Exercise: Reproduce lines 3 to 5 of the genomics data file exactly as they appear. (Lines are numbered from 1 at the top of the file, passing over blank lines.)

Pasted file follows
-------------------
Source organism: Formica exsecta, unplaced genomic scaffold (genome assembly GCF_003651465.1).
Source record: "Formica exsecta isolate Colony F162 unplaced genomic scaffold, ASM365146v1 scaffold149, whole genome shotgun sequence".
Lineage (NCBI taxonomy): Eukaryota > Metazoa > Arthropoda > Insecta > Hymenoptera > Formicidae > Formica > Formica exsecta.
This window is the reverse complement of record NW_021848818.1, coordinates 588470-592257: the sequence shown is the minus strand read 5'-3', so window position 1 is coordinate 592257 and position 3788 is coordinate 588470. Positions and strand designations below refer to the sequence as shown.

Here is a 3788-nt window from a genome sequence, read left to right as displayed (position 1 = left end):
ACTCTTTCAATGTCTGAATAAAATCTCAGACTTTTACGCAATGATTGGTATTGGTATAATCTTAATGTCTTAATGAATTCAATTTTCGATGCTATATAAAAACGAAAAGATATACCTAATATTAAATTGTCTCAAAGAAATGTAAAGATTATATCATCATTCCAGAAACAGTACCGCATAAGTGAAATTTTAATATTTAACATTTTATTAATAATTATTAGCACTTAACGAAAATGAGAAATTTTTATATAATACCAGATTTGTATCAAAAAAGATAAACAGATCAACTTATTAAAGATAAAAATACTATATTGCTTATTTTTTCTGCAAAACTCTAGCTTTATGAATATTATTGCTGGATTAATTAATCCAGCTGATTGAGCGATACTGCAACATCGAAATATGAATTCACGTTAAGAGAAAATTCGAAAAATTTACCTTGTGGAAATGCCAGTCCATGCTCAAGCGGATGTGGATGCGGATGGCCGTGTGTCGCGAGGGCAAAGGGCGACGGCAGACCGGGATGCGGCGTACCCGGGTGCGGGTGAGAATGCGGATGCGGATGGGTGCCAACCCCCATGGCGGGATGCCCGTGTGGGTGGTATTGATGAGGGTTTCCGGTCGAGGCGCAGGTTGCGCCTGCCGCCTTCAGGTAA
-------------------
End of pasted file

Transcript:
Lineage (NCBI taxonomy): Eukaryota > Metazoa > Arthropoda > Insecta > Hymenoptera > Formicidae > Formica > Formica exsecta.
This window is the reverse complement of record NW_021848818.1, coordinates 588470-592257: the sequence shown is the minus strand read 5'-3', so window position 1 is coordinate 592257 and position 3788 is coordinate 588470. Positions and strand designations below refer to the sequence as shown.

Here is a 3788-nt window from a genome sequence, read left to right as displayed (position 1 = left end):